No doubt the sea-goat carved in front of the eagle’s temple and typified on the brass currency of Carausius contributed to keep up at Caerleon the tradition of the capricorn in connexion with the legion’s name. Hence the custom of keeping in the barracks a pet animal, as a substitute recalling the fancy capricorn, easily grew up when the garrison, converted to Christianity at the same time with the civil population, pulled down the pagan temple of the legionary eagle. It must also be remembered that when the Roman empire collapsed, everywhere the populations, destitute of proper authority, turned their eyes towards the clergy, who had acquired great influence in consequence of 228 their higher degree of instruction and of their moralizing predications; they readily took for their temporal advisers monks and missionaries who had only pretended to be their spiritual guides. Hence the preponderance secured in all cities by the bishops, owing to their personal popularity. David, the zealous apostle of Wales, could not be forgotten by his countrymen when he departed: the commemoration of his death was yearly celebrated and piously substituted for the heathen but inveterate festivity of the legionary sea-goat. In that way, the old natalis aquilae was transferred to the new natal day of the saint, that is to say, to the anniversary day of his death on the 1st of March: according to canon law the celestial birthday dated from the end of mortal existence.
Throughout the Middle Ages, the custom of parading the pet animal on the saint’s day may have been preserved by the civic guard or the military garrison at Caerleon and handed down to the regiment of the Royal Welsh Fusiliers when it was raised in Wales.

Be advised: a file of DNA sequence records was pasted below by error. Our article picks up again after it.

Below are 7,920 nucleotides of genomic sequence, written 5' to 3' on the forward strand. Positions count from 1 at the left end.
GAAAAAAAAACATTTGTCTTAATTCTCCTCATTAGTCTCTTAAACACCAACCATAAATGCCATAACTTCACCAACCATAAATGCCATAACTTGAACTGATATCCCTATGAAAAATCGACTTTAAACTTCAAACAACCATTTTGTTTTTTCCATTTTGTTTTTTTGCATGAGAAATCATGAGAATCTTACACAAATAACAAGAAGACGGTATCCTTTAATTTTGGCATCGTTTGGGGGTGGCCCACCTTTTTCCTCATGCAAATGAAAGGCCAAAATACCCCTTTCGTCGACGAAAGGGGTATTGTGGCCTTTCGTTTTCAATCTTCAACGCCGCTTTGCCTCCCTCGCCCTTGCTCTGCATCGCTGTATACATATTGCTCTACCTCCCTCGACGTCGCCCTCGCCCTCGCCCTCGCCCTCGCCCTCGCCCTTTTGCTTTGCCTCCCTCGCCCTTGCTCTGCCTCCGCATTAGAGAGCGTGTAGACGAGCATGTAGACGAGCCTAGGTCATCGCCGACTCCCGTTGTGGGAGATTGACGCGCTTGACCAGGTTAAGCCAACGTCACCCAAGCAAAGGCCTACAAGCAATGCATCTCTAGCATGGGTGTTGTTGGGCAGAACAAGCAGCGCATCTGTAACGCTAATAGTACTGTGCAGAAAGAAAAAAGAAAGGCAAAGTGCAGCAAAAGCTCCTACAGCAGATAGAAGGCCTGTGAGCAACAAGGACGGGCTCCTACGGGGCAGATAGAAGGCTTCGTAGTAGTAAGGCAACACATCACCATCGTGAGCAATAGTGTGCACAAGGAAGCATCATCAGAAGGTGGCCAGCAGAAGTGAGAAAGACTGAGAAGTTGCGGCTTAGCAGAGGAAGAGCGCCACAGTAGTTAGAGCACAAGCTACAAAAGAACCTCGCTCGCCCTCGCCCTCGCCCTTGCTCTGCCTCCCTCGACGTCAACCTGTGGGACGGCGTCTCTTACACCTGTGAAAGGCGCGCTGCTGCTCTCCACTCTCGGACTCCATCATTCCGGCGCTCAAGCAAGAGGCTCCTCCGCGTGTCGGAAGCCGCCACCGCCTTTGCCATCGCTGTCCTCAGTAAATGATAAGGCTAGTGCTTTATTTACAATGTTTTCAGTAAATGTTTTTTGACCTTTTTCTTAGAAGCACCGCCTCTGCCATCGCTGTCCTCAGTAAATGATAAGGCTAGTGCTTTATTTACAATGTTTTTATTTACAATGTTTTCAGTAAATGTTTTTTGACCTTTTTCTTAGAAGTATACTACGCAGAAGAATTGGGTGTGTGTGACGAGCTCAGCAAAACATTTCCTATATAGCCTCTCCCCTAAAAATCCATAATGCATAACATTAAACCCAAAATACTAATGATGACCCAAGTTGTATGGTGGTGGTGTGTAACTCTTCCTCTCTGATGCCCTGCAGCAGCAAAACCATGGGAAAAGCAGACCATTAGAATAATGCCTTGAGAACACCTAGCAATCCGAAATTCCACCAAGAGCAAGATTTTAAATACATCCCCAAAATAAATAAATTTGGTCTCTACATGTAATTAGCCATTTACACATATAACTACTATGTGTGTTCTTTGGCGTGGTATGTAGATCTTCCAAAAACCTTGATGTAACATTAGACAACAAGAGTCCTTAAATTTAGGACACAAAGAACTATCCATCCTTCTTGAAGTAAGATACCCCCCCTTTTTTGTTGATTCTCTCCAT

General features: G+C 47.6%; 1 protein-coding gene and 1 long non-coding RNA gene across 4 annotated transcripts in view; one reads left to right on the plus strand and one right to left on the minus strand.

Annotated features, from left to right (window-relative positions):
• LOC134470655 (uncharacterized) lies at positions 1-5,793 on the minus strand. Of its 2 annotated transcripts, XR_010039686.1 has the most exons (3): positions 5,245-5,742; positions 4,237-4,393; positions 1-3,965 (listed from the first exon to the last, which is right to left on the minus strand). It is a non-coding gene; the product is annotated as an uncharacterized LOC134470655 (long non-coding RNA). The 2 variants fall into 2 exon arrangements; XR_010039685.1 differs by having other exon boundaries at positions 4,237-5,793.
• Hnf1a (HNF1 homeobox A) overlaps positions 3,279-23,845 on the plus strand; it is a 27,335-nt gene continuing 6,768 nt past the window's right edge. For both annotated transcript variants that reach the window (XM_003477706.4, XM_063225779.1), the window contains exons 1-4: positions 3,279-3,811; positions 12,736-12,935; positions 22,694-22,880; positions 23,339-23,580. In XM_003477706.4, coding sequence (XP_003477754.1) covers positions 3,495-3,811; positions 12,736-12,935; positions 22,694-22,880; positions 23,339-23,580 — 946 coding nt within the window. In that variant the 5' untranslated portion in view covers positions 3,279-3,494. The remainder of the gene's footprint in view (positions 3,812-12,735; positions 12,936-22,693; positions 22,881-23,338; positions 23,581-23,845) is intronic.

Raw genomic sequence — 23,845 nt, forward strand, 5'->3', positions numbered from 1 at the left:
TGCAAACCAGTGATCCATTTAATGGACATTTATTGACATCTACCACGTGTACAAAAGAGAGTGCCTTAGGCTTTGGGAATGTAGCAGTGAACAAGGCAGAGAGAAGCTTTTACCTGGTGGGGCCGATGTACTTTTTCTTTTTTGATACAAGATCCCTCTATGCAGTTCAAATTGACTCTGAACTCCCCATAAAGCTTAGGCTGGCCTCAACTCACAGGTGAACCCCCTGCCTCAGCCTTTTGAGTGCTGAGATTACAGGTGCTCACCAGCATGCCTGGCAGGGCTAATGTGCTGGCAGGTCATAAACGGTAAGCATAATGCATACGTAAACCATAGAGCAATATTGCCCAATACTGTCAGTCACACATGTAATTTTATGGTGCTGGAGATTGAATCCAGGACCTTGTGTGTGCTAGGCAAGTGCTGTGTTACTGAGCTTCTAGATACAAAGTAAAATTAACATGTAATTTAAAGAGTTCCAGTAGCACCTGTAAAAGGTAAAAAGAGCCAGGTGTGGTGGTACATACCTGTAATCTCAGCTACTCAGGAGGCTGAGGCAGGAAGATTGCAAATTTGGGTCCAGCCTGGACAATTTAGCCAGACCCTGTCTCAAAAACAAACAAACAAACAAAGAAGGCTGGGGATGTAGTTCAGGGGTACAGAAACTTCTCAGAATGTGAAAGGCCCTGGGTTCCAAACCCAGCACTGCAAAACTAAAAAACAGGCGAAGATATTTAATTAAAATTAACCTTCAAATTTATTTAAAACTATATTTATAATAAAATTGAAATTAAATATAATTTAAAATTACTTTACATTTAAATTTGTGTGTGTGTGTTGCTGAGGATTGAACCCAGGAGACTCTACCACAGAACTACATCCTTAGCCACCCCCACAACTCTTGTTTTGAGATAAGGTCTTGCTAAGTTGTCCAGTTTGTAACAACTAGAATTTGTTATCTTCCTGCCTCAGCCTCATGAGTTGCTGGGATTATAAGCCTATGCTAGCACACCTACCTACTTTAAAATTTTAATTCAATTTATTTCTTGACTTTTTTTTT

Such is the explanation that I propose to folklorists, well aware that the mysterious byways of popular tradition and legends start from events or simple facts fallen into oblivion, but sometimes restorable by rational criticism.
Postscript. — At the moment of closing this paper, I consider it my duty to publicly present my heartfelt thanks to Prof. John Rhys, of the British Academy, for having kindly read the manuscript sheets before they were sent to the printer.
1 Towards the end of the reign of the emperor Augustus, the Roman army numbered twenty-five legions, on three of which he conferred the privilege of bearing his own surname: firstly, legio II. Augusta, then in Upper Germany, next in Britain after the year 69; secondly, legio III. Augusta, in Africa during the whole empire; thirdly, legio VIII. Augusta, in Pannonia (nowadays Hungary), later in Upper Germany, in Moesia and finally in Italy.